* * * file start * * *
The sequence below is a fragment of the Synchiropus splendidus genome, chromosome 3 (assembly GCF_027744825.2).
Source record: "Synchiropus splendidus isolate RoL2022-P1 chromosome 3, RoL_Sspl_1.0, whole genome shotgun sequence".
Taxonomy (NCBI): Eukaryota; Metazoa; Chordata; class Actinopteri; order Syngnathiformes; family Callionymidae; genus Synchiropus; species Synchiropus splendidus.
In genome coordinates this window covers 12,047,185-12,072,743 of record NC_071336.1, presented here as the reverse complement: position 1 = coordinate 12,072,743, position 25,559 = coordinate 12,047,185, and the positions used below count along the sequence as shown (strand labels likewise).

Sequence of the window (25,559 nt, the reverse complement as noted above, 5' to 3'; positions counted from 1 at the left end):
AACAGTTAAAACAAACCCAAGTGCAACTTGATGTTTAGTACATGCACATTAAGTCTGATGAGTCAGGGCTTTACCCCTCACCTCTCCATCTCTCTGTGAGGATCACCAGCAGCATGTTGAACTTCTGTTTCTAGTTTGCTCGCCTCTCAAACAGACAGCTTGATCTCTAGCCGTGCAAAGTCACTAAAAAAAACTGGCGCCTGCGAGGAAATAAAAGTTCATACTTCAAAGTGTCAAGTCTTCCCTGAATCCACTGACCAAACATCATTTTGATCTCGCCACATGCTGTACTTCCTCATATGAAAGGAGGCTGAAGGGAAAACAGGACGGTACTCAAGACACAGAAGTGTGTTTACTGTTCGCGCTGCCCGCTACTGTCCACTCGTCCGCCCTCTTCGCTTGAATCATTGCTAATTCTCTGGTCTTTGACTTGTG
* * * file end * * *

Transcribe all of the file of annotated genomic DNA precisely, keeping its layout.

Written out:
The sequence below is a fragment of the Synchiropus splendidus genome, chromosome 3 (assembly GCF_027744825.2).
Source record: "Synchiropus splendidus isolate RoL2022-P1 chromosome 3, RoL_Sspl_1.0, whole genome shotgun sequence".
Taxonomy (NCBI): Eukaryota; Metazoa; Chordata; class Actinopteri; order Syngnathiformes; family Callionymidae; genus Synchiropus; species Synchiropus splendidus.
In genome coordinates this window covers 12,047,185-12,072,743 of record NC_071336.1, presented here as the reverse complement: position 1 = coordinate 12,072,743, position 25,559 = coordinate 12,047,185, and the positions used below count along the sequence as shown (strand labels likewise).

Sequence of the window (25,559 nt, the reverse complement as noted above, 5' to 3'; positions counted from 1 at the left end):
AACAGTTAAAACAAACCCAAGTGCAACTTGATGTTTAGTACATGCACATTAAGTCTGATGAGTCAGGGCTTTACCCCTCACCTCTCCATCTCTCTGTGAGGATCACCAGCAGCATGTTGAACTTCTGTTTCTAGTTTGCTCGCCTCTCAAACAGACAGCTTGATCTCTAGCCGTGCAAAGTCACTAAAAAAAACTGGCGCCTGCGAGGAAATAAAAGTTCATACTTCAAAGTGTCAAGTCTTCCCTGAATCCACTGACCAAACATCATTTTGATCTCGCCACATGCTGTACTTCCTCATATGAAAGGAGGCTGAAGGGAAAACAGGACGGTACTCAAGACACAGAAGTGTGTTTACTGTTCGCGCTGCCCGCTACTGTCCACTCGTCCGCCCTCTTCGCTTGAATCATTGCTAATTCTCTGGTCTTTGACTTGTG